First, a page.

Poor communication causes most project management failures, and have you noticed there is hardly any information available in the communication profession on the skills required to successfully manage projects? Is there a correlation? And almost nothing on the communication aspects of large commercial projects that can worth billions of dollars.
The academic literature hardly contains anything, and PR courses neglect this important aspect of our profession. Yet we are required to manage projects of varying complexity, often simultaneously and usually under time pressure. We look inwardly at communication projects, but the success of commercial projects depends heavily on good communication.
What’s more, most of the time, most business experts fail to grasp the importance of communication to the success of projects of any kind.
I have observed this myself. Over the years, I have seen the way the world’s top management consultants like McKinsey and various project management planners have almost totally ignored communication. And then they only remember it as an afterthought – to be put in place after the ‘real work’ has been done.
Fortunately, experts are slowly starting to realize that communication is the most important element of projects. For instance, in their 806-page book, Project Management Communications Bible, authors William Dow and Bruce Taylor note, “communication is the key to keeping team members, managers and stakeholders informed and on track to pursue the project objectives.” There is a huge amount of practical communication plans, charts, templates and tactics in their book. If you need to understand more about communication for large projects, this book provides some extremely valuable and practical information, including a CD containing templates.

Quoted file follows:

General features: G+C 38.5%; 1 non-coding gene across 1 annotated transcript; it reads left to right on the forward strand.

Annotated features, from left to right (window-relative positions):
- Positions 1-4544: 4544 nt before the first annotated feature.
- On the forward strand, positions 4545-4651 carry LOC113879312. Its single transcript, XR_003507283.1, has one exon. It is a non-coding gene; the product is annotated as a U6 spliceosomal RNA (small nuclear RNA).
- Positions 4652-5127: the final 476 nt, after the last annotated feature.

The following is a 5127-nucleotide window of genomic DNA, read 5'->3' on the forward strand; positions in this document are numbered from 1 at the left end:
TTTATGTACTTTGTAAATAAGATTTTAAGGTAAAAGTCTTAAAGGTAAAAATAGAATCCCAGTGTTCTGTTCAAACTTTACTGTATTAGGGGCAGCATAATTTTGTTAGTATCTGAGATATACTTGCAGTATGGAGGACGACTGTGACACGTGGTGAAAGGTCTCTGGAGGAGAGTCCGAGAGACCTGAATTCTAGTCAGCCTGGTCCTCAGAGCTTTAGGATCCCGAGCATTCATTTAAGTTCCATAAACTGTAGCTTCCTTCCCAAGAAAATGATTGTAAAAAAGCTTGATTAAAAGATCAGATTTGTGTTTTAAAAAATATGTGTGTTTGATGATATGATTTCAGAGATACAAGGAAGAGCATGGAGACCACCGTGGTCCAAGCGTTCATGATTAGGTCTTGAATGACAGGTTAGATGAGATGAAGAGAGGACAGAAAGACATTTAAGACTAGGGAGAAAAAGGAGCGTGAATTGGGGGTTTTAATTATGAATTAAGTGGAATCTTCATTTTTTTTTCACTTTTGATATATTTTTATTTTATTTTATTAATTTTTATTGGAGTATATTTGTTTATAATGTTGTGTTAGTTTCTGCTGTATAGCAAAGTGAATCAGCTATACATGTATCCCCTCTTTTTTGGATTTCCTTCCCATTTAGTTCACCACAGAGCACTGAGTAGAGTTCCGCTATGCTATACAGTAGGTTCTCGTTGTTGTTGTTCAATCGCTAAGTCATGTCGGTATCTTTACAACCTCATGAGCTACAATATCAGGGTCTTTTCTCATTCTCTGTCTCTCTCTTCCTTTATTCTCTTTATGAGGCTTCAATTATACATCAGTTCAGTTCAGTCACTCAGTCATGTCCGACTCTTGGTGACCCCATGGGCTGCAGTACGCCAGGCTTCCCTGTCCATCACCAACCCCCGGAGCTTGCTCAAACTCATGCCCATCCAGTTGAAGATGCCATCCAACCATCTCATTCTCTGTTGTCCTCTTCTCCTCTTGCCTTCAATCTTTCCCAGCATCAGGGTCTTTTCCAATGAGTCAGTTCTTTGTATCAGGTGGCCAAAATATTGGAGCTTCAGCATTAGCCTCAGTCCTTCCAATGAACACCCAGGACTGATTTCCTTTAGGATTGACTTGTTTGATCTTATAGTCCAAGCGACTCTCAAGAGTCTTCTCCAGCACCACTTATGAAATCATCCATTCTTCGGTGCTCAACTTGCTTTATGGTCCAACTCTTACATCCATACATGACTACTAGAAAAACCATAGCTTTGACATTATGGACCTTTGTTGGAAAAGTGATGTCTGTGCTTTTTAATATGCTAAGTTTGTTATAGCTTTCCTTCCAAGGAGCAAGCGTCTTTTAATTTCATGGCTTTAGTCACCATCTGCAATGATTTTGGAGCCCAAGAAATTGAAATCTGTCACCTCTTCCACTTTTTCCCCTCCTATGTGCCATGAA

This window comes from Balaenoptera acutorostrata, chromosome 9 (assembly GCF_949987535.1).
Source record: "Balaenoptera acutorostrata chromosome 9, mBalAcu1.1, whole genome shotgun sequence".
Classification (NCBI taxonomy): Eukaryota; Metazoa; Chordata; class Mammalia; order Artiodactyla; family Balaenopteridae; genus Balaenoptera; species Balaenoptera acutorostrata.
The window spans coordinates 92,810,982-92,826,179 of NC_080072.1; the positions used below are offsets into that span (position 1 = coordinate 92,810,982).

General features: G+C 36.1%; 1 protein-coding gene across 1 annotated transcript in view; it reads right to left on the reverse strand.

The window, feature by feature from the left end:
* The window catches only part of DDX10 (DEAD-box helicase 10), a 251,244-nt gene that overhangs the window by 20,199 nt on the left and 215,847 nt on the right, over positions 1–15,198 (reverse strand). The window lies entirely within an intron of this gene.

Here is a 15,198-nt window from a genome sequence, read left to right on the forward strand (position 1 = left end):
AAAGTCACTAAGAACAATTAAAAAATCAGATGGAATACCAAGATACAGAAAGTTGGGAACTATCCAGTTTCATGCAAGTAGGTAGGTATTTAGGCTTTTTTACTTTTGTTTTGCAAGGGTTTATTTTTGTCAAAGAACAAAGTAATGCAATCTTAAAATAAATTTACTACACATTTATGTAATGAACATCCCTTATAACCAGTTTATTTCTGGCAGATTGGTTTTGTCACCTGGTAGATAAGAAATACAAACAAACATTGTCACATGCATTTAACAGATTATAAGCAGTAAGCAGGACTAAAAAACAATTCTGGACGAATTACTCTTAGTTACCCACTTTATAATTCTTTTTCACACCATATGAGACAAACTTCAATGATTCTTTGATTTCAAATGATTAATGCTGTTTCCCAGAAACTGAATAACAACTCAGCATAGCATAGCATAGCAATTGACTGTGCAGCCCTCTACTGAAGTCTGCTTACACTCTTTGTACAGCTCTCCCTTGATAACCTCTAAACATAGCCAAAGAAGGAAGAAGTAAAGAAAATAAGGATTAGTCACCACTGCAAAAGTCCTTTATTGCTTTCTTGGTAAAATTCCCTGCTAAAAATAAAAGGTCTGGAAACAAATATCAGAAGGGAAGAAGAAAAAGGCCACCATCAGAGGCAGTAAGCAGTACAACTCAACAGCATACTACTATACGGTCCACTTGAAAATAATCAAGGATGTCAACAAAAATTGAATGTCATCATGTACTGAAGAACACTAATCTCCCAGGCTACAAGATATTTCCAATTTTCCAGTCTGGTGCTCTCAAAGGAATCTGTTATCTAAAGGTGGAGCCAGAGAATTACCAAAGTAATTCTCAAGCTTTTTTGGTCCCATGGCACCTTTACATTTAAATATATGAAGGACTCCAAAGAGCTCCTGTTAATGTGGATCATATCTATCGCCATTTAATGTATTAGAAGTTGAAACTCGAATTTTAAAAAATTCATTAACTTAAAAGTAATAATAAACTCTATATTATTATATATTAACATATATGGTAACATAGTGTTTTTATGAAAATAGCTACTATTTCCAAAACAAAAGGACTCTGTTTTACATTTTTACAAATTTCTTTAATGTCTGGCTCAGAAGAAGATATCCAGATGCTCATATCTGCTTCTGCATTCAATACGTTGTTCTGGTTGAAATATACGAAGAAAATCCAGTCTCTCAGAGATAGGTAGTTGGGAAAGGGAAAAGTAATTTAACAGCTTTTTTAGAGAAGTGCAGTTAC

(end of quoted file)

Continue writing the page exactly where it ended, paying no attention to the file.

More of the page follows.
Dow & Taylor, who are vastly experienced in project management, including major work for Microsoft, point to the results of an industry survey in 2007 that attributed reasons for project failure as follows:
50% Poor requirement definition
17% Inadequate risk management
15% Poor scope control
14% Communication problems
3% Lack of qualified resources
Then the authors give what they consider the real reasons for project failure:
2% Poor requirement definition
1% Inadequate risk management
1% Poor scope control
90% Communication problems
1% Lack of qualified resources
(This adds up to only 97%; 3% seems unaccounted for in this summary, but I’m sure you get the point.)
The authors believe poor communication is at the core of nearly all project management problems.
An example: during every significant project someone always asks for a report on the project. Usually a report is run off as quickly as possible and people turn back to the project. But a strategic approach should be taken with all such requests for reports. Rather than providing the report immediately, think about asking some important questions:
By clarifying the needs of the people requesting the report and other stakeholders, you can save time and money.
Next time someone requests a project report from you, pause to consider these questions.
In a 2019 article, “6 unexpected project plan pitfalls and how to avoid them,” the Microsoft 365 Team lists further ‘not-so-obvious reasons why a project plan can quickly go awry.’ The first two reasons are IT-related – one of which is about ‘low-end software solutions.’ It just so happens that the Microsoft Team can suggest a Microsoft link where you can read how to solve the problem… Here are the remaining four reasons: